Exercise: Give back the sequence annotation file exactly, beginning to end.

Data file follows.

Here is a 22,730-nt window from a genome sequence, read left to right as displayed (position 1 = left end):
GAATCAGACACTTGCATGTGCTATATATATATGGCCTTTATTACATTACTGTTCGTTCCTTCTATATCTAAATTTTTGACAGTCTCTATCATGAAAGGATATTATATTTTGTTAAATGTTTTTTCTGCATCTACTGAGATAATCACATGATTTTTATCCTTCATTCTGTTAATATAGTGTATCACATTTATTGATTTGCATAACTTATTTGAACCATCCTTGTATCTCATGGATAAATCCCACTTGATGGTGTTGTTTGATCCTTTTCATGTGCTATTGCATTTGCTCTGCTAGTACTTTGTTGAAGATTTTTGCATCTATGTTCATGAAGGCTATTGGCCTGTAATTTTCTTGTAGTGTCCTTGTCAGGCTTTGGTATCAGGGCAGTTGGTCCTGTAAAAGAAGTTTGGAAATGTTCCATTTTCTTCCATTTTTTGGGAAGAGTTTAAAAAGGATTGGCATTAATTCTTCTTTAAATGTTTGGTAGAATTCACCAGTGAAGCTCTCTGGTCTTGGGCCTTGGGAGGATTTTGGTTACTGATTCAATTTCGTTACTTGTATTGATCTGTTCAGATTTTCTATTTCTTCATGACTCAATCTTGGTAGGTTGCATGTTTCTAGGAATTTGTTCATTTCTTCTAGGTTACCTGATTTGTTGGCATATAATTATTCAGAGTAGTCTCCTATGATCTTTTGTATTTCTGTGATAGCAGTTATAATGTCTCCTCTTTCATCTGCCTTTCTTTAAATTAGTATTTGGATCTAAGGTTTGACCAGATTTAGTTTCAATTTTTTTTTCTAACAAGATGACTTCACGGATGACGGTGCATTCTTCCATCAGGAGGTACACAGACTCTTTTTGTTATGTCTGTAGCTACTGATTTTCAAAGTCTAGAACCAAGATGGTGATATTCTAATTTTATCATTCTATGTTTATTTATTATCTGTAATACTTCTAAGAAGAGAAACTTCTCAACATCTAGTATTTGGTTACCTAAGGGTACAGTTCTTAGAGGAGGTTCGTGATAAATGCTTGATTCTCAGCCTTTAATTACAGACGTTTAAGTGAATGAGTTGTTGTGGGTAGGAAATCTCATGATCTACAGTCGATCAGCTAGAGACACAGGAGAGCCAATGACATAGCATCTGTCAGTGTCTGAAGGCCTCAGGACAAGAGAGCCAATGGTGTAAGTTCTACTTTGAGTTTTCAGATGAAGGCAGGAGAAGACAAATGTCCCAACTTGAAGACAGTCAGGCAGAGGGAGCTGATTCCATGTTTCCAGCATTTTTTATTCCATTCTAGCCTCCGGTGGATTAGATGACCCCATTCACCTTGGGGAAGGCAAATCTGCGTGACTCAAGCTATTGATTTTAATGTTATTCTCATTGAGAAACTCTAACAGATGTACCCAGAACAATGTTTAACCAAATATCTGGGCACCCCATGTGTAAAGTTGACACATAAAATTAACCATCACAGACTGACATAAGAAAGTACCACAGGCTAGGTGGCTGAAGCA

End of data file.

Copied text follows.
Here is a 22,730-nt window from a genome sequence, read left to right as displayed (position 1 = left end):
GAATCAGACACTTGCATGTGCTATATATATATGGCCTTTATTACATTACTGTTCGTTCCTTCTATATCTAAATTTTTGACAGTCTCTATCATGAAAGGATATTATATTTTGTTAAATGTTTTTTCTGCATCTACTGAGATAATCACATGATTTTTATCCTTCATTCTGTTAATATAGTGTATCACATTTATTGATTTGCATAACTTATTTGAACCATCCTTGTATCTCATGGATAAATCCCACTTGATGGTGTTGTTTGATCCTTTTCATGTGCTATTGCATTTGCTCTGCTAGTACTTTGTTGAAGATTTTTGCATCTATGTTCATGAAGGCTATTGGCCTGTAATTTTCTTGTAGTGTCCTTGTCAGGCTTTGGTATCAGGGCAGTTGGTCCTGTAAAAGAAGTTTGGAAATGTTCCATTTTCTTCCATTTTTTGGGAAGAGTTTAAAAAGGATTGGCATTAATTCTTCTTTAAATGTTTGGTAGAATTCACCAGTGAAGCTCTCTGGTCTTGGGCCTTGGGAGGATTTTGGTTACTGATTCAATTTCGTTACTTGTATTGATCTGTTCAGATTTTCTATTTCTTCATGACTCAATCTTGGTAGGTTGCATGTTTCTAGGAATTTGTTCATTTCTTCTAGGTTACCTGATTTGTTGGCATATAATTATTCAGAGTAGTCTCCTATGATCTTTTGTATTTCTGTGATAGCAGTTATAATGTCTCCTCTTTCATCTGCCTTTCTTTAAATTAGTATTTGGATCTAAGGTTTGACCAGATTTAGTTTCAATTTTTTTTTCTAACAAGATGACTTCACGGATGACGGTGCATTCTTCCATCAGGAGGTACACAGACTCTTTTTGTTATGTCTGTAGCTACTGATTTTCAAAGTCTAGAACCAAGATGGTGATATTCTAATTTTATCATTCTATGTTTATTTATTATCTGTAATACTTCTAAGAAGAGAAACTTCTCAACATCTAGTATTTGGTTACCTAAGGGTACAGTTCTTAGAGGAGGTTCGTGATAAATGCTTGATTCTCAGCCTTTAATTACAGACGTTTAAGTGAATGAGTTGTTGTGGGTAGGAAATCTCATGATCTACAGTCGATCAGCTAGAGACACAGGAGAGCCAATGACATAGCATCTGTCAGTGTCTGAAGGCCTCAGGACAAGAGAGCCAATGGTGTAAGTTCTACTTTGAGTTTTCAGATGAAGGCAGGAGAAGACAAATGTCCCAACTTGAAGACAGTCAGGCAGAGGGAGCTGATTCCATGTTTCCAGCATTTTTTATTCCATTCTAGCCTCCGGTGGATTAGATGACCCCATTCACCTTGGGGAAGGCAAATCTGCGTGACTCAAGCTATTGATTTTAATGTTATTCTCATTGAGAAACTCTAACAGATGTACCCAGAACAATGTTTAACCAAATATCTGGGCACCCCATGTGTAAAGTTGACACATAAAATTAACCATCACAGACTGACATAAGAAAGTACCACAGGCTAGGTGGCTGAAGCA